JF: We started by finding customers and matching them manually with designers. We had no website, we just did everything over email and by phone. We experimented with a number of different ways of connecting people and in the process we learned a lot about what worked and what didn’t. At the same time, we were designing and building our initial website. As the website took shape we shifted more and more of our process online, and again we tried different approaches to see what worked best. Along the way we raised venture capital and built a team of people to work with our designers and our customers. Now our team is 58 people, mostly designers, and we’re still growing.

EAL: What are your hopes for the site in the near term and the long term? 

JF: In the near term, we’d like to become the go-to place for designers to come to find great new projects, and we’d like to expand to work with clients all over the US. Long term, we’d like to build a platform and a community to help designers do more of the work they like and less of the work they don’t like, at every point in their career.

EAL: What other directions do you see the site taking?

JF: We always want to be focused on solving problems for our two key groups of customers—designers and clients. For designers, initially that meant connecting them with more customers and handling things like payment processing and marketing. In the future we’d like to give them tools to help them find products faster and help them create their design artifacts faster. For customers, we want to expand to be able to work in more cities and give customers access to designers from all over the world.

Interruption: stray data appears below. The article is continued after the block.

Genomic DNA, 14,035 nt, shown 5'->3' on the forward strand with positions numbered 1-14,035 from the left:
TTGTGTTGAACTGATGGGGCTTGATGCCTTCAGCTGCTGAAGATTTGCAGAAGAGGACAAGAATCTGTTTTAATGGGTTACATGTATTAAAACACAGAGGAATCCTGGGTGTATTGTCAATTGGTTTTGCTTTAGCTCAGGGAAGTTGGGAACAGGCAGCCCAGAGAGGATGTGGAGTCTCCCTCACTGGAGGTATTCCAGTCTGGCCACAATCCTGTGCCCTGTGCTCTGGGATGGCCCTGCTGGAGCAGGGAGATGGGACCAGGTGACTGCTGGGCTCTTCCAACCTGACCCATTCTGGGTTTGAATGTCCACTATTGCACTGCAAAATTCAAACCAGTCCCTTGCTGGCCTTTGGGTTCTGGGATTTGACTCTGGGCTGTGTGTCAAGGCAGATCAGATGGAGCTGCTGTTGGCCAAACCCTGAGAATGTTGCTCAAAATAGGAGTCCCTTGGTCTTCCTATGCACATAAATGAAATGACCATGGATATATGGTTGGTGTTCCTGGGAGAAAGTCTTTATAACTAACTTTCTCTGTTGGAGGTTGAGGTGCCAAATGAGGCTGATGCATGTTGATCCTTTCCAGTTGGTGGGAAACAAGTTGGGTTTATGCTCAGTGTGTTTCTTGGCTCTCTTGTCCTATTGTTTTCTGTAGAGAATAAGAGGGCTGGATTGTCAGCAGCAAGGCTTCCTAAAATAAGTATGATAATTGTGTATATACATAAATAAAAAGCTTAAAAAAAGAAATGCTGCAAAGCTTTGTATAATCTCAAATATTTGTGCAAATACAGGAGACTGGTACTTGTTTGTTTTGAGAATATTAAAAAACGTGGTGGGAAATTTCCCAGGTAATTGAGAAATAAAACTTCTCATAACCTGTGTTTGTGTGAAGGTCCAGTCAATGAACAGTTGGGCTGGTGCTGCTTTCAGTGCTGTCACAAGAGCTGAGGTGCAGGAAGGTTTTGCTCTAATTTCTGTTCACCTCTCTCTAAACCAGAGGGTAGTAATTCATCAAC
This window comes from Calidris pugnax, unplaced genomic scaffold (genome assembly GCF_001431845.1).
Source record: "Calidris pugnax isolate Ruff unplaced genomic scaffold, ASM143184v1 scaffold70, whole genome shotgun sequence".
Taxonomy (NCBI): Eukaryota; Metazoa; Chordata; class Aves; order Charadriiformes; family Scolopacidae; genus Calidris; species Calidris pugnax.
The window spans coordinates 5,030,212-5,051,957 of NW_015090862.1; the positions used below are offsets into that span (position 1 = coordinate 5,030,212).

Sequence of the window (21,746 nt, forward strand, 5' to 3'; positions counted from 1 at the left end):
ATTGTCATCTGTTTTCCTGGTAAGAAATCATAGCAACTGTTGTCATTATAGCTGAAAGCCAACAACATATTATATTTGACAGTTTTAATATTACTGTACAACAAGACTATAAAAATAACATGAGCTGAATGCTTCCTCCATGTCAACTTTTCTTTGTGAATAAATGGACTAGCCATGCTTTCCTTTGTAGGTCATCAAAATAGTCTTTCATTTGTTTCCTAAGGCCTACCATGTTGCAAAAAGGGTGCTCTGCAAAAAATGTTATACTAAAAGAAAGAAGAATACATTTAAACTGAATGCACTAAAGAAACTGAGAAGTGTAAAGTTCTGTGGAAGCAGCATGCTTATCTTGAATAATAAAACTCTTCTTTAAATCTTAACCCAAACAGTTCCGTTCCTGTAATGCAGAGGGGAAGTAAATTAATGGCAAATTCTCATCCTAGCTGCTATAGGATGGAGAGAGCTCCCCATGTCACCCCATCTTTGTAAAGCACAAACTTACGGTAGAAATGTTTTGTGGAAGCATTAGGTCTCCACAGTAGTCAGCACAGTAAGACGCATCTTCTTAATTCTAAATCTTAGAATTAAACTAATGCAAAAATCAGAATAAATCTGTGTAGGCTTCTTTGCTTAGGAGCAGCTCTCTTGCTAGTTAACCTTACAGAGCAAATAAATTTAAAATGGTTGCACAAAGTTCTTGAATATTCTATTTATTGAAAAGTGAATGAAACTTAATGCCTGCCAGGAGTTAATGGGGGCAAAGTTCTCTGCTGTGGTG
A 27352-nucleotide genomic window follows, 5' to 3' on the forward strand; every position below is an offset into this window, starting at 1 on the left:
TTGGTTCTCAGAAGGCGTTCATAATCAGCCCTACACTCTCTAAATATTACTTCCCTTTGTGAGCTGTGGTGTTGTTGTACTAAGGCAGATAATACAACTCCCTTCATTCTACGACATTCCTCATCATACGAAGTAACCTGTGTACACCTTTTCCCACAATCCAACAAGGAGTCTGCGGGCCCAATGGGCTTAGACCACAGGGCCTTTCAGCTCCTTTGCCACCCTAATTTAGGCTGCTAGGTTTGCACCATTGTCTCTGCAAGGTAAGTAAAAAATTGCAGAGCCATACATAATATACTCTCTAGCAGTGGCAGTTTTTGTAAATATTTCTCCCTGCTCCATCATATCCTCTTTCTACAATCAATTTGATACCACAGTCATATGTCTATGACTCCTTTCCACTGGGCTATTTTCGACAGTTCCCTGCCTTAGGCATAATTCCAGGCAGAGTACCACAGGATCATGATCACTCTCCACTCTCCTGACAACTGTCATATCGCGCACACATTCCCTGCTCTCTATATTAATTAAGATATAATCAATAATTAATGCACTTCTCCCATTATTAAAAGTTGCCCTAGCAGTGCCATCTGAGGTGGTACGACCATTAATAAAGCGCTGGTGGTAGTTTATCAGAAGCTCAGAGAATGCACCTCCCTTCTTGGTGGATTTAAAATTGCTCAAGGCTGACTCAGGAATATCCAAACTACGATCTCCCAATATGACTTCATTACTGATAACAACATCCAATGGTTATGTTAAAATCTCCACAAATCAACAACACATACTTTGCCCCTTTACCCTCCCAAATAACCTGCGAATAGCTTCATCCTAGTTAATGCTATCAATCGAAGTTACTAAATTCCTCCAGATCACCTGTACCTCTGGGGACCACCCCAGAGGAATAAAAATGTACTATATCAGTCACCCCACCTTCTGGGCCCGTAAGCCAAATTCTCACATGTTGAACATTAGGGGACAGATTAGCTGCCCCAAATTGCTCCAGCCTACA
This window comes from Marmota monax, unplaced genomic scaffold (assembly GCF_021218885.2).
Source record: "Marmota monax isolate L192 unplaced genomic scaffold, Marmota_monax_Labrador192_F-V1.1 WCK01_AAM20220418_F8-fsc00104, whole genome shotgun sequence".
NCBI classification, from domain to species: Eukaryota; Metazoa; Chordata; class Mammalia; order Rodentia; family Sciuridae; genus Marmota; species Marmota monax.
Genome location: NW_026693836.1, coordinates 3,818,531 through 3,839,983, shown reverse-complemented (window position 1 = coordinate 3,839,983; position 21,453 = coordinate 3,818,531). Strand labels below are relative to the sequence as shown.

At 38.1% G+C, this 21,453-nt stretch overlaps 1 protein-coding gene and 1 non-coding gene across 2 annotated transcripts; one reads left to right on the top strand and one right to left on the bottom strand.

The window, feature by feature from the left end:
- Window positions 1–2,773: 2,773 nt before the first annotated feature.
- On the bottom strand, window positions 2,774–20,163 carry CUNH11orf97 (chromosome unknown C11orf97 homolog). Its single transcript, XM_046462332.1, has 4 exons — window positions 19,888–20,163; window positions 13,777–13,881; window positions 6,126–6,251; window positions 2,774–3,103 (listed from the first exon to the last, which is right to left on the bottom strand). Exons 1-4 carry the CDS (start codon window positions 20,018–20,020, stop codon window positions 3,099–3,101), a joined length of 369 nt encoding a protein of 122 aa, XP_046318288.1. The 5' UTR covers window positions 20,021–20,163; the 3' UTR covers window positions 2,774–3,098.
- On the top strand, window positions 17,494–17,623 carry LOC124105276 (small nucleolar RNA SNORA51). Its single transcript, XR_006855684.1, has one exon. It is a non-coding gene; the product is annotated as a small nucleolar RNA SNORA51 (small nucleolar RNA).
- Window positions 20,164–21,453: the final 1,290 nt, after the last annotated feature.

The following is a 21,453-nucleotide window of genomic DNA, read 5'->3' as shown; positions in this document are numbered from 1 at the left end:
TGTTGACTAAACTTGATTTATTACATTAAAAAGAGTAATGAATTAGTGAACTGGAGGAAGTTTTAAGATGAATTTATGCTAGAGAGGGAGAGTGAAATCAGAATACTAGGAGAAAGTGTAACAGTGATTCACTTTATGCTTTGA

EAL: What is the biggest benefit of using this site for the consumer? For the designer?

JF: For the consumer: it saves them time and money. If they don’t want to go down the road of hiring a professional designer in the traditional way, perhaps for cost reasons, yet don’t have time or skills to do it all themselves, Tastemaker provides the happy medium. And it allows them to get a design quickly—in as little as two weeks. For the designer: it brings them an additional source of income. Our designers like the fact that we are out there marketing their services and finding them customers, then removing many of the tedious administrative parts of the process so they can focus on the creative design itself. They see this as a great way to maintain their business between large projects and many of them love getting to work with different types of clients.